The Izmir Project
The Izmir Project is an international initiative led by the Kiriaty Foundation to save Izmir's unique synagogues, and create a living cultural monument to the rich Jewish heritage of the city. The Izmir Project cooperates with the local Municipality and the Jewish community to restore and reconstruct seven of Izmir's synagogues and historic community buildings, and construct a museum with a cultural center.
The aim of this project is to turn the old Jewish quarter of Izmir into an exciting historical, cultural, educational and touristic site as a tribute to Turkish history and world monuments, and an accolade to the rich architectural legacy of the Jewish community that once flourished in Izmir. The Izmir project involves synagogue restoration, creation of a “Living Museum of Jewish Heritage” and a cultural center to cover 2000 sqm of built area with additional adjacent courtyard areas. The Living Museum of Jewish Heritage will serve as an academic center for multi-cultural research and dialogue.
Kehila Kedosha Janina Synagogue and Museum
Kehila Kedosha Janina (the Holy Community of Janina) is the only Romaniote synagogue in the Western Hemisphere. Romaniote Jews are a unique community of Jewish people whose history in Greece dates back over two thousand three hundred years to the time of Alexander the Great. The Romaniotes are historically distinct from the Sephardim, who settled in Greece after the expulsion of the Jews from Spain in 1492.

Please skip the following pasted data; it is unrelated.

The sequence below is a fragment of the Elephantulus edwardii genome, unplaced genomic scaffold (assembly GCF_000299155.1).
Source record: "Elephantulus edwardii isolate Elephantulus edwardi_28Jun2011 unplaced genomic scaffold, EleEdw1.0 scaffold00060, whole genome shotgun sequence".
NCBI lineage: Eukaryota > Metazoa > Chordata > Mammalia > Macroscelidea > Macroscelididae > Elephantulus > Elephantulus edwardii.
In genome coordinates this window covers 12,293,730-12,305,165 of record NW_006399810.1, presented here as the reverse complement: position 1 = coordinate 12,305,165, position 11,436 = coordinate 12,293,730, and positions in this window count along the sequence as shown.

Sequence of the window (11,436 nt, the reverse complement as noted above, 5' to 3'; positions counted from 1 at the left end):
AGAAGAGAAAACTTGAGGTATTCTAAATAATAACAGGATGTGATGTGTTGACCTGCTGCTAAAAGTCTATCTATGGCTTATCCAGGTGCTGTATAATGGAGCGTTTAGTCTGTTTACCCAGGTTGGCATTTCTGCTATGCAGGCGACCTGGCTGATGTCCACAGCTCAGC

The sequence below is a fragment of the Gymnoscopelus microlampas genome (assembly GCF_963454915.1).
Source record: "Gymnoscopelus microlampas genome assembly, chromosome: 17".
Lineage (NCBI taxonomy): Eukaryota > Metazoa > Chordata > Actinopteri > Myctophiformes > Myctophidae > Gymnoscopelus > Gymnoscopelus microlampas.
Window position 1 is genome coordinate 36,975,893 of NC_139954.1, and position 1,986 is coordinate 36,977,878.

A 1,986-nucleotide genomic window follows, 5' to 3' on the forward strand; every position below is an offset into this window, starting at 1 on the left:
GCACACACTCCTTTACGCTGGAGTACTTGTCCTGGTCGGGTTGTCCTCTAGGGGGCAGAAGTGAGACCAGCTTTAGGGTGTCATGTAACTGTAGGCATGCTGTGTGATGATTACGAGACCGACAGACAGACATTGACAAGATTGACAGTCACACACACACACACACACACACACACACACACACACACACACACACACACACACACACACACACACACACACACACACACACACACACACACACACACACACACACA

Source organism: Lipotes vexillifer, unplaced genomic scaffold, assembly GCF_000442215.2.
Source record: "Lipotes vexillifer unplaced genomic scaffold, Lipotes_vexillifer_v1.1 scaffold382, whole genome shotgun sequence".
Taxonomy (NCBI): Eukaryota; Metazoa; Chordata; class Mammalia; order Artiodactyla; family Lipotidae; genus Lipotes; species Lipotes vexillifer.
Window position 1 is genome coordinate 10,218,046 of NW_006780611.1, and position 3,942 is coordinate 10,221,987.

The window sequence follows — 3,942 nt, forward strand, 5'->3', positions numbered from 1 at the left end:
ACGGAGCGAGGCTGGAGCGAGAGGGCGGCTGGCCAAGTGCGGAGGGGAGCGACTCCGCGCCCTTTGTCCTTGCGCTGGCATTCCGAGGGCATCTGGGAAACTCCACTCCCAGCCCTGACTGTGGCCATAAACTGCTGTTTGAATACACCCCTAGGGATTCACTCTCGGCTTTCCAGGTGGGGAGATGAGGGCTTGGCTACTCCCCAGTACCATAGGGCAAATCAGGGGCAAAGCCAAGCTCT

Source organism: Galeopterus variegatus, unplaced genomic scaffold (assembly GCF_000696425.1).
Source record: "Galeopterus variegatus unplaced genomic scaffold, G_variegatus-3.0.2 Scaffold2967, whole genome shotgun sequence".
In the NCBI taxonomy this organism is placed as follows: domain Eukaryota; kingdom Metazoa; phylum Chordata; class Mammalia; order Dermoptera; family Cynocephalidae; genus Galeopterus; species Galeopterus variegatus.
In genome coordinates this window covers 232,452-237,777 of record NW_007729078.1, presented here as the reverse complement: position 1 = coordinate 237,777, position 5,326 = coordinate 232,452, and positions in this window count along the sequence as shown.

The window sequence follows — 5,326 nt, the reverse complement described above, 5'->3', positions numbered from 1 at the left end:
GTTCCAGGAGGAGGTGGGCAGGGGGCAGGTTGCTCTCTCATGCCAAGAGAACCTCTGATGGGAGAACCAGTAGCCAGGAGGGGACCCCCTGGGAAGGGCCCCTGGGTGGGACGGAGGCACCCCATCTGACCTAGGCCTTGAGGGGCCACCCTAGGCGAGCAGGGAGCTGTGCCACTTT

The synagogue is a designated New York City landmark and continues to hold services every Shabbat as well as all Jewish holidays. In addition, it houses a museum about Greek Jewry that is open to the public every Sunday, as well as by appointment. The museum serves as a repository for Romaniote and Sephardic Greek Jewish history, both in Greece and on the Lower East Side, and hosts many educational events including lectures, book signings, movie screenings, and concerts.
Yeshiva University Sephardic Studies Program
The YU Sephardic Community Program (SCP) was established in 1964 for the purpose of assisting Sephardic and Near Eastern communities in establishing a strong and vital presence in North America. Today these communities are growing by leaps and bounds and are in dire need of proper resources that will help them to develop the communal and organizational infrastructure that will keep their communities spiritually thriving for generations.